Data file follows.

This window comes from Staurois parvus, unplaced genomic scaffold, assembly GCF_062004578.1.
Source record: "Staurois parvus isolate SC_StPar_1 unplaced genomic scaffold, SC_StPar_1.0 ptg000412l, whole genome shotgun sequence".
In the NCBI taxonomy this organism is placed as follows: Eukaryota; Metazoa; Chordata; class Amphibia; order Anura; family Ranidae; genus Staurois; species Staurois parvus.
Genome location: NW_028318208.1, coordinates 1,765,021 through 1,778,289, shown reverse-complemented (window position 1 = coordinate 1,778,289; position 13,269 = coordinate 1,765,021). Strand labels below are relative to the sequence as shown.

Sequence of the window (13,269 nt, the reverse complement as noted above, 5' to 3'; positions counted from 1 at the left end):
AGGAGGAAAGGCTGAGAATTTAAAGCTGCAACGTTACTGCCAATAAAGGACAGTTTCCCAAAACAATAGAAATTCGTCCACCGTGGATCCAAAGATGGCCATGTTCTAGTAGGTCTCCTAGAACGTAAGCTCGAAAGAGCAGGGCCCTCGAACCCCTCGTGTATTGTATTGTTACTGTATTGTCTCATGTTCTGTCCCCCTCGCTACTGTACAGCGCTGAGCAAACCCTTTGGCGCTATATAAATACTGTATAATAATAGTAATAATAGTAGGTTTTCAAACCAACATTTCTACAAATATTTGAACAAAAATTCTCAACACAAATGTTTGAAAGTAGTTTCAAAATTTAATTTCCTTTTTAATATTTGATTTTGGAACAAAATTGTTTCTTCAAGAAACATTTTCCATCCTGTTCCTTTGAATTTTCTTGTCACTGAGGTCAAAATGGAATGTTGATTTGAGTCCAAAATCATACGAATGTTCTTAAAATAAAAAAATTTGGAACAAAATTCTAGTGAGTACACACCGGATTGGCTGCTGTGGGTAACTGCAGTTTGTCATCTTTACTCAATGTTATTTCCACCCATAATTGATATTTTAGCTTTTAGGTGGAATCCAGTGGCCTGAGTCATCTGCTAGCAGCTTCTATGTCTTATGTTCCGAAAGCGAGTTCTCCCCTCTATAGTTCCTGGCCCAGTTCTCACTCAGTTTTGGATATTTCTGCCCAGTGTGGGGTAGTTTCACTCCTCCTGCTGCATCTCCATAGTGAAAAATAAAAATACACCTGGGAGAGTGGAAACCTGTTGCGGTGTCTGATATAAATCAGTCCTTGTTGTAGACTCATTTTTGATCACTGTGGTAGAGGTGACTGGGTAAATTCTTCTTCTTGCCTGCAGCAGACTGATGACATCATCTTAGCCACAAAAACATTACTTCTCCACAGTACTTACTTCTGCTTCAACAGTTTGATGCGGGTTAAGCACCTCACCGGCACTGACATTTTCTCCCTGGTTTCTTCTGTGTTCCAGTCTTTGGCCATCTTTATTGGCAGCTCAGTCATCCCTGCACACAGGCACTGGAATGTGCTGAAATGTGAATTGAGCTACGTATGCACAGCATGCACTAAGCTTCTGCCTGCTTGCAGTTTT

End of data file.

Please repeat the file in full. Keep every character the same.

This window comes from Staurois parvus, unplaced genomic scaffold, assembly GCF_062004578.1.
Source record: "Staurois parvus isolate SC_StPar_1 unplaced genomic scaffold, SC_StPar_1.0 ptg000412l, whole genome shotgun sequence".
In the NCBI taxonomy this organism is placed as follows: Eukaryota; Metazoa; Chordata; class Amphibia; order Anura; family Ranidae; genus Staurois; species Staurois parvus.
Genome location: NW_028318208.1, coordinates 1,765,021 through 1,778,289, shown reverse-complemented (window position 1 = coordinate 1,778,289; position 13,269 = coordinate 1,765,021). Strand labels below are relative to the sequence as shown.

Sequence of the window (13,269 nt, the reverse complement as noted above, 5' to 3'; positions counted from 1 at the left end):
AGGAGGAAAGGCTGAGAATTTAAAGCTGCAACGTTACTGCCAATAAAGGACAGTTTCCCAAAACAATAGAAATTCGTCCACCGTGGATCCAAAGATGGCCATGTTCTAGTAGGTCTCCTAGAACGTAAGCTCGAAAGAGCAGGGCCCTCGAACCCCTCGTGTATTGTATTGTTACTGTATTGTCTCATGTTCTGTCCCCCTCGCTACTGTACAGCGCTGAGCAAACCCTTTGGCGCTATATAAATACTGTATAATAATAGTAATAATAGTAGGTTTTCAAACCAACATTTCTACAAATATTTGAACAAAAATTCTCAACACAAATGTTTGAAAGTAGTTTCAAAATTTAATTTCCTTTTTAATATTTGATTTTGGAACAAAATTGTTTCTTCAAGAAACATTTTCCATCCTGTTCCTTTGAATTTTCTTGTCACTGAGGTCAAAATGGAATGTTGATTTGAGTCCAAAATCATACGAATGTTCTTAAAATAAAAAAATTTGGAACAAAATTCTAGTGAGTACACACCGGATTGGCTGCTGTGGGTAACTGCAGTTTGTCATCTTTACTCAATGTTATTTCCACCCATAATTGATATTTTAGCTTTTAGGTGGAATCCAGTGGCCTGAGTCATCTGCTAGCAGCTTCTATGTCTTATGTTCCGAAAGCGAGTTCTCCCCTCTATAGTTCCTGGCCCAGTTCTCACTCAGTTTTGGATATTTCTGCCCAGTGTGGGGTAGTTTCACTCCTCCTGCTGCATCTCCATAGTGAAAAATAAAAATACACCTGGGAGAGTGGAAACCTGTTGCGGTGTCTGATATAAATCAGTCCTTGTTGTAGACTCATTTTTGATCACTGTGGTAGAGGTGACTGGGTAAATTCTTCTTCTTGCCTGCAGCAGACTGATGACATCATCTTAGCCACAAAAACATTACTTCTCCACAGTACTTACTTCTGCTTCAACAGTTTGATGCGGGTTAAGCACCTCACCGGCACTGACATTTTCTCCCTGGTTTCTTCTGTGTTCCAGTCTTTGGCCATCTTTATTGGCAGCTCAGTCATCCCTGCACACAGGCACTGGAATGTGCTGAAATGTGAATTGAGCTACGTATGCACAGCATGCACTAAGCTTCTGCCTGCTTGCAGTTTT